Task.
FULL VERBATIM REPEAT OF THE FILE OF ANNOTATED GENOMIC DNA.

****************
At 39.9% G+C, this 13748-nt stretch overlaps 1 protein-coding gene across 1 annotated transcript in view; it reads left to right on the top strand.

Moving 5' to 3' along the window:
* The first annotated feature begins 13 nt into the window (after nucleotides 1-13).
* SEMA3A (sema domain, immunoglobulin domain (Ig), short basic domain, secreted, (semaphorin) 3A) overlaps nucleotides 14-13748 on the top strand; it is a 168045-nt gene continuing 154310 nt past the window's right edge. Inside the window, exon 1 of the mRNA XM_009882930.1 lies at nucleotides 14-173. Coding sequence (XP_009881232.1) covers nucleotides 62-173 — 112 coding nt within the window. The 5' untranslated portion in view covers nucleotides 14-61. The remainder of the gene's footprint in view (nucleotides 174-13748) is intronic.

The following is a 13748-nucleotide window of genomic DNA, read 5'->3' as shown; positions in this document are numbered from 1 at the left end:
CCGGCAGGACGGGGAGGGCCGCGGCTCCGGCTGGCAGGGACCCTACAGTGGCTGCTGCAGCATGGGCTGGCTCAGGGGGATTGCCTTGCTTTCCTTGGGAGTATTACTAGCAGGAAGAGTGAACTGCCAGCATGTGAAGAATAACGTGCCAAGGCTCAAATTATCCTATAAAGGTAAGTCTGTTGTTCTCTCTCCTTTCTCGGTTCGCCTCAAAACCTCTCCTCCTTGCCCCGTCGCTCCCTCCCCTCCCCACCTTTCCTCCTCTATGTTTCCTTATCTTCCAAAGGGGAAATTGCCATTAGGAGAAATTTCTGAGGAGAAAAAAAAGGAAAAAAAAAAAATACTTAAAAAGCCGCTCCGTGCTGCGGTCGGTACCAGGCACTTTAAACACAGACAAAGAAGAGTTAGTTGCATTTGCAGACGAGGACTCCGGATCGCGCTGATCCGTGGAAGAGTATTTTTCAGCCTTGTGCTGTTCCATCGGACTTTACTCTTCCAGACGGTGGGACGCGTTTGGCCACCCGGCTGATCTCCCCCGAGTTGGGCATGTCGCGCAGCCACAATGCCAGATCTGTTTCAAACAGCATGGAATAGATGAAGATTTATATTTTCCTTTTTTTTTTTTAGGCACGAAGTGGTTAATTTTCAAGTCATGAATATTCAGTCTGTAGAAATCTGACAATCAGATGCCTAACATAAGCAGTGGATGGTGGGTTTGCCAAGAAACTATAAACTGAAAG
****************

At 39.9% G+C, this 13748-nt stretch overlaps 1 protein-coding gene across 1 annotated transcript in view; it reads left to right on the top strand.

Moving 5' to 3' along the window:
* The first annotated feature begins 13 nt into the window (after nucleotides 1-13).
* SEMA3A (sema domain, immunoglobulin domain (Ig), short basic domain, secreted, (semaphorin) 3A) overlaps nucleotides 14-13748 on the top strand; it is a 168045-nt gene continuing 154310 nt past the window's right edge. Inside the window, exon 1 of the mRNA XM_009882930.1 lies at nucleotides 14-173. Coding sequence (XP_009881232.1) covers nucleotides 62-173 — 112 coding nt within the window. The 5' untranslated portion in view covers nucleotides 14-61. The remainder of the gene's footprint in view (nucleotides 174-13748) is intronic.

The following is a 13748-nucleotide window of genomic DNA, read 5'->3' as shown; positions in this document are numbered from 1 at the left end:
CCGGCAGGACGGGGAGGGCCGCGGCTCCGGCTGGCAGGGACCCTACAGTGGCTGCTGCAGCATGGGCTGGCTCAGGGGGATTGCCTTGCTTTCCTTGGGAGTATTACTAGCAGGAAGAGTGAACTGCCAGCATGTGAAGAATAACGTGCCAAGGCTCAAATTATCCTATAAAGGTAAGTCTGTTGTTCTCTCTCCTTTCTCGGTTCGCCTCAAAACCTCTCCTCCTTGCCCCGTCGCTCCCTCCCCTCCCCACCTTTCCTCCTCTATGTTTCCTTATCTTCCAAAGGGGAAATTGCCATTAGGAGAAATTTCTGAGGAGAAAAAAAAGGAAAAAAAAAAAATACTTAAAAAGCCGCTCCGTGCTGCGGTCGGTACCAGGCACTTTAAACACAGACAAAGAAGAGTTAGTTGCATTTGCAGACGAGGACTCCGGATCGCGCTGATCCGTGGAAGAGTATTTTTCAGCCTTGTGCTGTTCCATCGGACTTTACTCTTCCAGACGGTGGGACGCGTTTGGCCACCCGGCTGATCTCCCCCGAGTTGGGCATGTCGCGCAGCCACAATGCCAGATCTGTTTCAAACAGCATGGAATAGATGAAGATTTATATTTTCCTTTTTTTTTTTTAGGCACGAAGTGGTTAATTTTCAAGTCATGAATATTCAGTCTGTAGAAATCTGACAATCAGATGCCTAACATAAGCAGTGGATGGTGGGTTTGCCAAGAAACTATAAACTGAAAG